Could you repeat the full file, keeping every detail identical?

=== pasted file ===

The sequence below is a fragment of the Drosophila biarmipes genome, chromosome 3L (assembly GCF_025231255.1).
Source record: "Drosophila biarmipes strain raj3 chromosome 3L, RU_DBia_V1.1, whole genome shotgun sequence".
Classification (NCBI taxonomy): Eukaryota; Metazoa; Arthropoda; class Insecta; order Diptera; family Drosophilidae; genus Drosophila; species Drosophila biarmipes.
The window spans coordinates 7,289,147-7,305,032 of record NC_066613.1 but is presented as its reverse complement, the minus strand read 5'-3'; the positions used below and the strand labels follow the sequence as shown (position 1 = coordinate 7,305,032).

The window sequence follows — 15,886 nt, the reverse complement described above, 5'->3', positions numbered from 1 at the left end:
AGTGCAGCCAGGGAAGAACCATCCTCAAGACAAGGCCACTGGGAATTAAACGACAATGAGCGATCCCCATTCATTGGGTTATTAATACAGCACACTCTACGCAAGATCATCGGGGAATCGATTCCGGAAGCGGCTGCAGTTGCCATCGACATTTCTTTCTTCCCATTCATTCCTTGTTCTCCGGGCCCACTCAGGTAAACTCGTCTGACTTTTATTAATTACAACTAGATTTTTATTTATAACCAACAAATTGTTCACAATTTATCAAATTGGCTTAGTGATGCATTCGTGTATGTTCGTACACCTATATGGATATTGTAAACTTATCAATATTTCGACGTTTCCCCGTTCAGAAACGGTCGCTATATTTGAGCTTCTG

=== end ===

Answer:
The sequence below is a fragment of the Drosophila biarmipes genome, chromosome 3L (assembly GCF_025231255.1).
Source record: "Drosophila biarmipes strain raj3 chromosome 3L, RU_DBia_V1.1, whole genome shotgun sequence".
Classification (NCBI taxonomy): Eukaryota; Metazoa; Arthropoda; class Insecta; order Diptera; family Drosophilidae; genus Drosophila; species Drosophila biarmipes.
The window spans coordinates 7,289,147-7,305,032 of record NC_066613.1 but is presented as its reverse complement, the minus strand read 5'-3'; the positions used below and the strand labels follow the sequence as shown (position 1 = coordinate 7,305,032).

The window sequence follows — 15,886 nt, the reverse complement described above, 5'->3', positions numbered from 1 at the left end:
AGTGCAGCCAGGGAAGAACCATCCTCAAGACAAGGCCACTGGGAATTAAACGACAATGAGCGATCCCCATTCATTGGGTTATTAATACAGCACACTCTACGCAAGATCATCGGGGAATCGATTCCGGAAGCGGCTGCAGTTGCCATCGACATTTCTTTCTTCCCATTCATTCCTTGTTCTCCGGGCCCACTCAGGTAAACTCGTCTGACTTTTATTAATTACAACTAGATTTTTATTTATAACCAACAAATTGTTCACAATTTATCAAATTGGCTTAGTGATGCATTCGTGTATGTTCGTACACCTATATGGATATTGTAAACTTATCAATATTTCGACGTTTCCCCGTTCAGAAACGGTCGCTATATTTGAGCTTCTG